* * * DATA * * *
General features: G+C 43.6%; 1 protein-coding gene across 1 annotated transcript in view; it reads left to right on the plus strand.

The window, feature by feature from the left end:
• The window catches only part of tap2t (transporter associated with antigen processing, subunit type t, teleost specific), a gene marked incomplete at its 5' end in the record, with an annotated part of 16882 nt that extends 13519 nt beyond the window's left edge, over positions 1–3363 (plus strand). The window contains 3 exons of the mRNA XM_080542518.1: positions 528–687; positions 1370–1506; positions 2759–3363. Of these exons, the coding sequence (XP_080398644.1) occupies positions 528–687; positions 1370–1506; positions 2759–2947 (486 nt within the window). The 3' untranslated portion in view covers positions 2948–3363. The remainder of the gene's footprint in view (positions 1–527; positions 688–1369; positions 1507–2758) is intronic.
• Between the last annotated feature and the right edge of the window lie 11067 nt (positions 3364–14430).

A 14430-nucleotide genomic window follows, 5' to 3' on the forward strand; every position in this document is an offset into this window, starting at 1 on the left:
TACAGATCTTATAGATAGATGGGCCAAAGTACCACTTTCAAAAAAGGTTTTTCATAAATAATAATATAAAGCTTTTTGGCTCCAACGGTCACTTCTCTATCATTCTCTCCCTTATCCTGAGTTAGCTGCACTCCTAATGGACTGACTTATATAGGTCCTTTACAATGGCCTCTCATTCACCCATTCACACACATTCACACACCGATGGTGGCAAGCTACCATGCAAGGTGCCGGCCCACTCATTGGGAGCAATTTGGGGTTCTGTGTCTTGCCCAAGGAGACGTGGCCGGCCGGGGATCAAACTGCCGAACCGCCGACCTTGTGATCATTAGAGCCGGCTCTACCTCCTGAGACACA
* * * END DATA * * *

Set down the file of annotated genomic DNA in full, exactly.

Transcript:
General features: G+C 43.6%; 1 protein-coding gene across 1 annotated transcript in view; it reads left to right on the plus strand.

The window, feature by feature from the left end:
• The window catches only part of tap2t (transporter associated with antigen processing, subunit type t, teleost specific), a gene marked incomplete at its 5' end in the record, with an annotated part of 16882 nt that extends 13519 nt beyond the window's left edge, over positions 1–3363 (plus strand). The window contains 3 exons of the mRNA XM_080542518.1: positions 528–687; positions 1370–1506; positions 2759–3363. Of these exons, the coding sequence (XP_080398644.1) occupies positions 528–687; positions 1370–1506; positions 2759–2947 (486 nt within the window). The 3' untranslated portion in view covers positions 2948–3363. The remainder of the gene's footprint in view (positions 1–527; positions 688–1369; positions 1507–2758) is intronic.
• Between the last annotated feature and the right edge of the window lie 11067 nt (positions 3364–14430).

A 14430-nucleotide genomic window follows, 5' to 3' on the forward strand; every position in this document is an offset into this window, starting at 1 on the left:
TACAGATCTTATAGATAGATGGGCCAAAGTACCACTTTCAAAAAAGGTTTTTCATAAATAATAATATAAAGCTTTTTGGCTCCAACGGTCACTTCTCTATCATTCTCTCCCTTATCCTGAGTTAGCTGCACTCCTAATGGACTGACTTATATAGGTCCTTTACAATGGCCTCTCATTCACCCATTCACACACATTCACACACCGATGGTGGCAAGCTACCATGCAAGGTGCCGGCCCACTCATTGGGAGCAATTTGGGGTTCTGTGTCTTGCCCAAGGAGACGTGGCCGGCCGGGGATCAAACTGCCGAACCGCCGACCTTGTGATCATTAGAGCCGGCTCTACCTCCTGAGACACA